Structurally, the layout of the hall building was subject to only a few alterations, such as the installation of a dumbwaiter and the expansion of the attic in the early twentieth century. One aspect that has constantly evolved, however, is the interior decoration and the building has ‘inherited’ a series of contrasting paint schemes reflective of the inhabitants at the time. In 2012, a specialist was appointed to complete a detailed paint analysis of the building and the final report illuminated the changes in decoration over the years.

The changing interiors of Rainham Hall


Early decoration schemes

When the hall was built for Captain John Harle in 1729 the interior decoration comprised five colours on the wall panelling: a blueish grey, stone, blue, cool grey, and dark olive green. Many of the doors and much of the skirting was a reddish brown. During the first redecoration at the hall there was a complete change. The panelling in many of the rooms was painted with a light grey oil paint with the skirting and doors painted black.

Changing exhibitions

Rainham Hall has been home to a richly diverse cast of characters. Lacking any collection items and historical records, the ambition was to focus individually on some of the 50 residents and uses of the hall over its near 300-year history, with a working title of ‘Who’s living at Rainham Hall’. The largely empty space inside the hall would be used to deliver immersive experiences using sound, film, objects and installations discovered room by room. Importantly, local people would be heavily involved in the creation of the exhibitions, bringing Rainham Hall back into the centre of the community.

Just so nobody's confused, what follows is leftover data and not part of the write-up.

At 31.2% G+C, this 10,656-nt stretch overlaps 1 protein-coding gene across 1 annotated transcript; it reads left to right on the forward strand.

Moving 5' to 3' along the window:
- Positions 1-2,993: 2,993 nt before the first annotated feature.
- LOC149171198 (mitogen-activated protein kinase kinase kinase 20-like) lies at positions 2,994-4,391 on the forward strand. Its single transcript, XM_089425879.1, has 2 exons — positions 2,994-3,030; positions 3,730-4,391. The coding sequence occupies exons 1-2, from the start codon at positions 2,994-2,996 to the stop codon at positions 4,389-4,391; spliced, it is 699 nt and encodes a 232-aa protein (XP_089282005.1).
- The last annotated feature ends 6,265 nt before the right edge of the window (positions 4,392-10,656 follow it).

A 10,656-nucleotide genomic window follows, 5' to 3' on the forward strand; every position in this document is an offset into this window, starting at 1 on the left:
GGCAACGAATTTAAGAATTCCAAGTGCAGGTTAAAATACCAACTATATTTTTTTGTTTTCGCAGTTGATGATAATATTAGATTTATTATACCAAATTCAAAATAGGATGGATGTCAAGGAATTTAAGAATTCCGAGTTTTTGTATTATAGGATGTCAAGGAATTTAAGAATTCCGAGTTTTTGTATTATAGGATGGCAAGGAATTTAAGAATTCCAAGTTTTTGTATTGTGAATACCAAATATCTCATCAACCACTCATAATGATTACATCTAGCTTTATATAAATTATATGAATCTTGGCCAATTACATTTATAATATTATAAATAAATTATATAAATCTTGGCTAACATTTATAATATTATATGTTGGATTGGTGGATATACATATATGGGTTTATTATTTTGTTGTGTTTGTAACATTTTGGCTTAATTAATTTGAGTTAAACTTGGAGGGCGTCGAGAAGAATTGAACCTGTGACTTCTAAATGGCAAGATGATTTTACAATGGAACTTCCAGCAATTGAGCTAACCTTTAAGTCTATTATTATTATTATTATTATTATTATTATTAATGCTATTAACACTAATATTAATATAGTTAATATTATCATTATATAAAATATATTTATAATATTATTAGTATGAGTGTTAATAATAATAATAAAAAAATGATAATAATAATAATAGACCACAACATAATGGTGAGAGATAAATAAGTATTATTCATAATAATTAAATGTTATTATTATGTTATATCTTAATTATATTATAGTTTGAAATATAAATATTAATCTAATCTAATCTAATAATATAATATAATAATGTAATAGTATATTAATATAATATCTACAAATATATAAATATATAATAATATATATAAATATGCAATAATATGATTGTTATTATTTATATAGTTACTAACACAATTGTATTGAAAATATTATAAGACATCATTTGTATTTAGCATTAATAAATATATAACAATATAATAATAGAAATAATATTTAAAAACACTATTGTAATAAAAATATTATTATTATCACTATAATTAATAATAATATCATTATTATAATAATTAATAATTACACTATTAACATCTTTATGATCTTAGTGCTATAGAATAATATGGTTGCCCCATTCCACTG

The exhibitions so far

The opening exhibition in 2015 was called 'Everything John Harle Left Behind', which illuminated the life of the sea merchant, for whom the house was built in 1729. The second exhibition called 'Remembering the Day Nursery' ran from 2017–2018 and was based on memories of day nursery attendees during the 1940s and 1950s. The current exhibition 'The Denney Edition' explores the life and times of 1960s tenant, the Vogue photographer, Anthony Denney.

The changing interpretation approach introduces the stories of many more inhabitants and continues until the 300th anniversary of the building of Rainham Hall in 2029.

Interpreting the past

The first exhibition, about enterprising merchant and ship’s captain John Harle was a collaboration between award-winning architecture practice Studio Weave and the residents of Rainham Village, local groups, and creative practitioners from across the London borough of Havering.

An atmospheric narrative unfolded over three floors of the building, including a film installation exploring the perils of life at sea. Visitors could hear sea shanties and the sounds of faraway coastlines and play a game with real eighteenth-century coins.